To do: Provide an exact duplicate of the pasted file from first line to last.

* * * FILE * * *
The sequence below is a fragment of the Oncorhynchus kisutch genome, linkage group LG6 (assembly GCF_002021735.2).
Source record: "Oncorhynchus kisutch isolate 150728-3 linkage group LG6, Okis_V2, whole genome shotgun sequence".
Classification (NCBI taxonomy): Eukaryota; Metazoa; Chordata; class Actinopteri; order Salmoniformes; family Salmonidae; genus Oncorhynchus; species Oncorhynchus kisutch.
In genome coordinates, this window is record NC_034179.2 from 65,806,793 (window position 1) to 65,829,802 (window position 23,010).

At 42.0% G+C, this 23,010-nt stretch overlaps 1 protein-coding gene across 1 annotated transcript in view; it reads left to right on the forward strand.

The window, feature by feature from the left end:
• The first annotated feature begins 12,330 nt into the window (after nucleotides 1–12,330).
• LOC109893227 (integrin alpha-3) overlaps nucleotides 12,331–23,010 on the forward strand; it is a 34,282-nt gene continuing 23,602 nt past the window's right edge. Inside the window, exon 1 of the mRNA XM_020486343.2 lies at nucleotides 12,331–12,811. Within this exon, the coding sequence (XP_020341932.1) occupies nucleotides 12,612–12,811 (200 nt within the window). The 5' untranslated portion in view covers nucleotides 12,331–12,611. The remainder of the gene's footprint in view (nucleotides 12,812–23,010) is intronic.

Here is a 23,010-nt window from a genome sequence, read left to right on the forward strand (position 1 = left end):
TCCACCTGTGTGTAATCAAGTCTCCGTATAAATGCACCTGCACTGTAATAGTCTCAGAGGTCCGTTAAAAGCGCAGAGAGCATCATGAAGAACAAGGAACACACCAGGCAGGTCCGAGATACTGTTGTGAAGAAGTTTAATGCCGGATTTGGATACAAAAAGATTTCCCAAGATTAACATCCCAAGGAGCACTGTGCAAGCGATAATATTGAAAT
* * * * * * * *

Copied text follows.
The sequence below is a fragment of the Oncorhynchus kisutch genome, linkage group LG6 (assembly GCF_002021735.2).
Source record: "Oncorhynchus kisutch isolate 150728-3 linkage group LG6, Okis_V2, whole genome shotgun sequence".
Classification (NCBI taxonomy): Eukaryota; Metazoa; Chordata; class Actinopteri; order Salmoniformes; family Salmonidae; genus Oncorhynchus; species Oncorhynchus kisutch.
In genome coordinates, this window is record NC_034179.2 from 65,806,793 (window position 1) to 65,829,802 (window position 23,010).

At 42.0% G+C, this 23,010-nt stretch overlaps 1 protein-coding gene across 1 annotated transcript in view; it reads left to right on the forward strand.

The window, feature by feature from the left end:
• The first annotated feature begins 12,330 nt into the window (after nucleotides 1–12,330).
• LOC109893227 (integrin alpha-3) overlaps nucleotides 12,331–23,010 on the forward strand; it is a 34,282-nt gene continuing 23,602 nt past the window's right edge. Inside the window, exon 1 of the mRNA XM_020486343.2 lies at nucleotides 12,331–12,811. Within this exon, the coding sequence (XP_020341932.1) occupies nucleotides 12,612–12,811 (200 nt within the window). The 5' untranslated portion in view covers nucleotides 12,331–12,611. The remainder of the gene's footprint in view (nucleotides 12,812–23,010) is intronic.

Here is a 23,010-nt window from a genome sequence, read left to right on the forward strand (position 1 = left end):
TCCACCTGTGTGTAATCAAGTCTCCGTATAAATGCACCTGCACTGTAATAGTCTCAGAGGTCCGTTAAAAGCGCAGAGAGCATCATGAAGAACAAGGAACACACCAGGCAGGTCCGAGATACTGTTGTGAAGAAGTTTAATGCCGGATTTGGATACAAAAAGATTTCCCAAGATTAACATCCCAAGGAGCACTGTGCAAGCGATAATATTGAAAT